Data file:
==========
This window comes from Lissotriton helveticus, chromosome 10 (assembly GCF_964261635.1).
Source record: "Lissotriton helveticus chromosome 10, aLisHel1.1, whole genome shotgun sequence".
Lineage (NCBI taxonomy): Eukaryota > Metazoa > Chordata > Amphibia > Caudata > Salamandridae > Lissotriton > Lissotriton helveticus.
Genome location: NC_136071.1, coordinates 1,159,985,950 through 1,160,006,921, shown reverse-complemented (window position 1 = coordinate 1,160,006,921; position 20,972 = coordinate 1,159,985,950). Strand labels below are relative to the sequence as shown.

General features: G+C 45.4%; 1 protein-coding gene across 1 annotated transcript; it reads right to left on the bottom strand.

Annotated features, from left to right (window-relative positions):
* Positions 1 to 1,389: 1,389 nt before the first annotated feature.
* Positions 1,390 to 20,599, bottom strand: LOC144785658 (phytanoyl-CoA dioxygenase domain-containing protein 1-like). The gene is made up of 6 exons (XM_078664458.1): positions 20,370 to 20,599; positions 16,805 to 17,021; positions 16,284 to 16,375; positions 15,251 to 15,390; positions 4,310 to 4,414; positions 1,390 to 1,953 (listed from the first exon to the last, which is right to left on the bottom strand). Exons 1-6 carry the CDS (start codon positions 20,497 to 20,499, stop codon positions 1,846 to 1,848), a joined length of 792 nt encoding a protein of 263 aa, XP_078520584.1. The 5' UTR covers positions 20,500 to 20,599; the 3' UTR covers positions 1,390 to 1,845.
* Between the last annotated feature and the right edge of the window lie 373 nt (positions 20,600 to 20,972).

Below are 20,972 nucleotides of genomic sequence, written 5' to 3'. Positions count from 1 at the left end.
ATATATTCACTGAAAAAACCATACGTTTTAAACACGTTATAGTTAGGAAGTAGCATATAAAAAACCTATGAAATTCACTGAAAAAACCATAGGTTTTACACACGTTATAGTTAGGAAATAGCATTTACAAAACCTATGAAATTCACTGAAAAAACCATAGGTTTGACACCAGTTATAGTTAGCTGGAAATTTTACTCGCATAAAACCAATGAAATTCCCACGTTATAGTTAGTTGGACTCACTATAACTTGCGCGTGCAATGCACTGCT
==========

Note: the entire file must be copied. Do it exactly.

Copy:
This window comes from Lissotriton helveticus, chromosome 10 (assembly GCF_964261635.1).
Source record: "Lissotriton helveticus chromosome 10, aLisHel1.1, whole genome shotgun sequence".
Lineage (NCBI taxonomy): Eukaryota > Metazoa > Chordata > Amphibia > Caudata > Salamandridae > Lissotriton > Lissotriton helveticus.
Genome location: NC_136071.1, coordinates 1,159,985,950 through 1,160,006,921, shown reverse-complemented (window position 1 = coordinate 1,160,006,921; position 20,972 = coordinate 1,159,985,950). Strand labels below are relative to the sequence as shown.

General features: G+C 45.4%; 1 protein-coding gene across 1 annotated transcript; it reads right to left on the bottom strand.

Annotated features, from left to right (window-relative positions):
* Positions 1 to 1,389: 1,389 nt before the first annotated feature.
* Positions 1,390 to 20,599, bottom strand: LOC144785658 (phytanoyl-CoA dioxygenase domain-containing protein 1-like). The gene is made up of 6 exons (XM_078664458.1): positions 20,370 to 20,599; positions 16,805 to 17,021; positions 16,284 to 16,375; positions 15,251 to 15,390; positions 4,310 to 4,414; positions 1,390 to 1,953 (listed from the first exon to the last, which is right to left on the bottom strand). Exons 1-6 carry the CDS (start codon positions 20,497 to 20,499, stop codon positions 1,846 to 1,848), a joined length of 792 nt encoding a protein of 263 aa, XP_078520584.1. The 5' UTR covers positions 20,500 to 20,599; the 3' UTR covers positions 1,390 to 1,845.
* Between the last annotated feature and the right edge of the window lie 373 nt (positions 20,600 to 20,972).

Below are 20,972 nucleotides of genomic sequence, written 5' to 3'. Positions count from 1 at the left end.
ATATATTCACTGAAAAAACCATACGTTTTAAACACGTTATAGTTAGGAAGTAGCATATAAAAAACCTATGAAATTCACTGAAAAAACCATAGGTTTTACACACGTTATAGTTAGGAAATAGCATTTACAAAACCTATGAAATTCACTGAAAAAACCATAGGTTTGACACCAGTTATAGTTAGCTGGAAATTTTACTCGCATAAAACCAATGAAATTCCCACGTTATAGTTAGTTGGACTCACTATAACTTGCGCGTGCAATGCACTGCT